4. Pursuant to section 452.340.1, the trial court is directed to consider 1) the financial needs and resources of the child; 2) the financial resources and needs of the parents; 3) the standard of living the child would have enjoyed had the marriage not been dissolved; 4) the physical and emotional condition of the child, and the child's educational needs; 5) the child's physical and legal custody arrangements, including the amount of time the child spends with each parent and the reasonable expenses associated with the custody and visitation arrangements; and 6) the reasonable work-related child care expenses of each parent.
5. The lack of such binding precedent is plainly acknowledged by Mother's point relied on that asserts that “it should be presumed that the higher income parent is the party obligated to pay child support.”
6. Under plain error review, “[p]lain errors affecting substantial rights may be considered on appeal, in the discretion of the court ․ when the court finds that manifest injustice or miscarriage of justice has resulted therefrom.” Rule 84.13(c). “Even then, the appellant may not invoke plain error ‘to cure the mere failure to make proper and timely objections.’ ” Smith, 114 S.W.3d at 412 (quoting Roy v. Mo. Pac. R.R. Co., 43 S.w.3d 351, 363-64 (Mo. App. W.D. 2001)) (additional citation omitted).
7. Father's Form 14 used the children's health insurance premiums paid by him in 2018 ($369.00 per month) instead of the updated amount he was paying in 2019. Mother does not dispute the accuracy of the amounts paid in 2018, but argues that Father's pay stubs from 2018 that would support the amount paid during that calendar year were not introduced into evidence.
8. As previously noted, this Court recognizes that use of the 2019 costs for the children's health insurance premiums would result in a slight adjustment to the presumed child support amount generated by Father's Form 14. However, Mother's complaint is not specifically directed at the presumed child support amount. Instead, Mother's grievance is more abstract – that it was against the weight of the evidence for the trial court to accept a Form 14 that listed her as the parent presumed to pay child support. Mother has failed to draw a linear connection between the complained about “mathematical error” and her being listed as the presumed payor of child support for Form 14 purposes. In fact, in her briefing to this Court, Mother acknowledges that “there is no explicit guidance on how it is decided who is the parent obligated to pay support and who is the parent entitled to receive it.”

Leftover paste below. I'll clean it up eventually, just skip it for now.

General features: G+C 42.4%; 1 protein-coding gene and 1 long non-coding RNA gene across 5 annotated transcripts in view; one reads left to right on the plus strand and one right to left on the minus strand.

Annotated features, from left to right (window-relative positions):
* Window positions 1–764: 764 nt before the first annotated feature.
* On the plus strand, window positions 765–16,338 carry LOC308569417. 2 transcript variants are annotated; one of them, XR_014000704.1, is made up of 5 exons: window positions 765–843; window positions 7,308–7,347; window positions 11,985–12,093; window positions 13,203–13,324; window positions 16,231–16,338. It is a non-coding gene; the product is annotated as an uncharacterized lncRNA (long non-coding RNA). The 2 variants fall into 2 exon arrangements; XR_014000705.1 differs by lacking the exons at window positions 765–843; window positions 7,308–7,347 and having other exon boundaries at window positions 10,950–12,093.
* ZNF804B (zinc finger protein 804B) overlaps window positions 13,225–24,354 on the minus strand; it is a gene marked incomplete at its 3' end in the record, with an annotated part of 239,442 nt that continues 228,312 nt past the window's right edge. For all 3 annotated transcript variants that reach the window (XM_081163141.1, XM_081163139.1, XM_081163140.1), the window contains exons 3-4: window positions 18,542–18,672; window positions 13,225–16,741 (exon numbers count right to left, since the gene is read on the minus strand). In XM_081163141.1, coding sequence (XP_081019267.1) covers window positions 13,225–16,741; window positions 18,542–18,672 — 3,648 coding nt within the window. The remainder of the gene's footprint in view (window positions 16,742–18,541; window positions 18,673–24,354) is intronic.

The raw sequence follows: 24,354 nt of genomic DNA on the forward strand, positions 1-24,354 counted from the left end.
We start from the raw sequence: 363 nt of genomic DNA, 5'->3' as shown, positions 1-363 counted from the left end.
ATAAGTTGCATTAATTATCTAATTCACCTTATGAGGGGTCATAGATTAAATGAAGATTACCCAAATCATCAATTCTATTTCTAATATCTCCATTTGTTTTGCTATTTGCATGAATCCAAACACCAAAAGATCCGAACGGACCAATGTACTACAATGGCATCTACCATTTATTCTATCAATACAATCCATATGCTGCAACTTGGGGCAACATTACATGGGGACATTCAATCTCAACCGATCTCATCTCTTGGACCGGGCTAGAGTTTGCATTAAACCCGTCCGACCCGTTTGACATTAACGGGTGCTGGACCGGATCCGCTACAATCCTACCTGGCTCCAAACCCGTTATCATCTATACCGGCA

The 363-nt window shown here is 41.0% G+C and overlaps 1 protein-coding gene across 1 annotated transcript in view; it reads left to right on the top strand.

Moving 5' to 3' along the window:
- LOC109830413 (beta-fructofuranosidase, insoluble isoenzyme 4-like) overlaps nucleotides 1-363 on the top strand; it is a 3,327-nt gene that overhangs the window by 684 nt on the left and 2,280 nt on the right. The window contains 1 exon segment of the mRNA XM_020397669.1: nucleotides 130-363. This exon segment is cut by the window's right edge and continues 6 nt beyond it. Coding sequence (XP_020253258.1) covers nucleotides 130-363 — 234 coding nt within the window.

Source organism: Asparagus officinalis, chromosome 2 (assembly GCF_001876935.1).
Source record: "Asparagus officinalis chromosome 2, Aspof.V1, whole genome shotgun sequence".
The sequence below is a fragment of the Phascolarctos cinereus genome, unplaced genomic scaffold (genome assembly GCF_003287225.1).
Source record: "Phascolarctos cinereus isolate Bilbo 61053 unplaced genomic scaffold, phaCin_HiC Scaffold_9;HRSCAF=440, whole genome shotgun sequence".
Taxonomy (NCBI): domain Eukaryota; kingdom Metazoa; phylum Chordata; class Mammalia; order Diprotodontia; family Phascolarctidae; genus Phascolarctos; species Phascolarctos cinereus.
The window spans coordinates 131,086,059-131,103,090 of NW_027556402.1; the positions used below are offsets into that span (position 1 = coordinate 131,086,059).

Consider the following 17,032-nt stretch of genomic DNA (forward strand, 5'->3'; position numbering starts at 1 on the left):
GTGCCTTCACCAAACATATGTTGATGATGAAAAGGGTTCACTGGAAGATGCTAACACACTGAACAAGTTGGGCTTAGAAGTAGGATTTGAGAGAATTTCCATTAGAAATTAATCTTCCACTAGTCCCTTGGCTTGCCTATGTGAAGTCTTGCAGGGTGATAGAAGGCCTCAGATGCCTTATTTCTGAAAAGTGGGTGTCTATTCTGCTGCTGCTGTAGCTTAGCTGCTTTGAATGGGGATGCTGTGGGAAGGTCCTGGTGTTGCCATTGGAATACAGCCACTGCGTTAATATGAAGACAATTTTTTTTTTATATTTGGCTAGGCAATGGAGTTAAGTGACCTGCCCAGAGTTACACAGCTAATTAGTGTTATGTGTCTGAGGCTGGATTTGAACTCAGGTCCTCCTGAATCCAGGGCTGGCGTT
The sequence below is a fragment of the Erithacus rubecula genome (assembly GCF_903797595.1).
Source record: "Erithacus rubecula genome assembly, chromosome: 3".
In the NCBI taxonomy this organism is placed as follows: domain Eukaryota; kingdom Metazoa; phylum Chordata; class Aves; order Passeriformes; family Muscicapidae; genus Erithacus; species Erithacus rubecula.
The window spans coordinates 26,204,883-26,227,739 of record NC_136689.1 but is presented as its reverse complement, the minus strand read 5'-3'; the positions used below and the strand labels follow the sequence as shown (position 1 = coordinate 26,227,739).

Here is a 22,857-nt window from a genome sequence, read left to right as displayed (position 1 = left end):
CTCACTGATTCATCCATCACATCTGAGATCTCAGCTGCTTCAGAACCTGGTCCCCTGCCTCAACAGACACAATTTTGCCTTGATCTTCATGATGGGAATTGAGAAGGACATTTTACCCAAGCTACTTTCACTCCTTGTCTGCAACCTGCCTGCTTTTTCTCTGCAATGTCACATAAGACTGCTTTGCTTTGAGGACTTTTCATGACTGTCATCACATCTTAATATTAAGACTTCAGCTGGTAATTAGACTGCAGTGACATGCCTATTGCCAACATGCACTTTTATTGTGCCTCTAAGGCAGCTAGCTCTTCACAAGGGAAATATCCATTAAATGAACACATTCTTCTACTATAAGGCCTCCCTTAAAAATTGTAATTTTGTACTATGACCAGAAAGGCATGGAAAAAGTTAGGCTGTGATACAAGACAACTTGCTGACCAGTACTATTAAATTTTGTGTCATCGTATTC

9. Mother emphasizes the income disparity between the parents and broadly asserts that “all of the evidence presented pursuant to the factors of R.S.Mo. § 452.340.1 contradict the trial court's ruling and supports the opposite finding that [Father], not [Mother], should be the parent presumed to pay child support.” This characterization of the evidence is not accurate. For instance, Mother was relocating into the home of her boyfriend thereby reducing her living expenses, Father pays the health insurance premiums for the children, the parties equally share other costs associated with the raising of the children, and the trial court adopted Father's parenting plan which increased Father's parenting time and changed the children's address for mailing and educational purposes to his residence, which is located within the school district the children will be attending.
Edward R. Ardini, Jr., Judge
Response sent, thank you
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Docket No: WD 83305
Decided: November 10, 2020
Court: Missouri Court of Appeals, Western District.